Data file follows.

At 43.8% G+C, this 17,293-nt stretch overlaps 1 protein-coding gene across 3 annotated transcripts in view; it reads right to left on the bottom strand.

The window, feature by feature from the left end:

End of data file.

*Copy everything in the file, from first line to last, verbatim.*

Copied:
At 43.8% G+C, this 17,293-nt stretch overlaps 1 protein-coding gene across 3 annotated transcripts in view; it reads right to left on the bottom strand.

The window, feature by feature from the left end: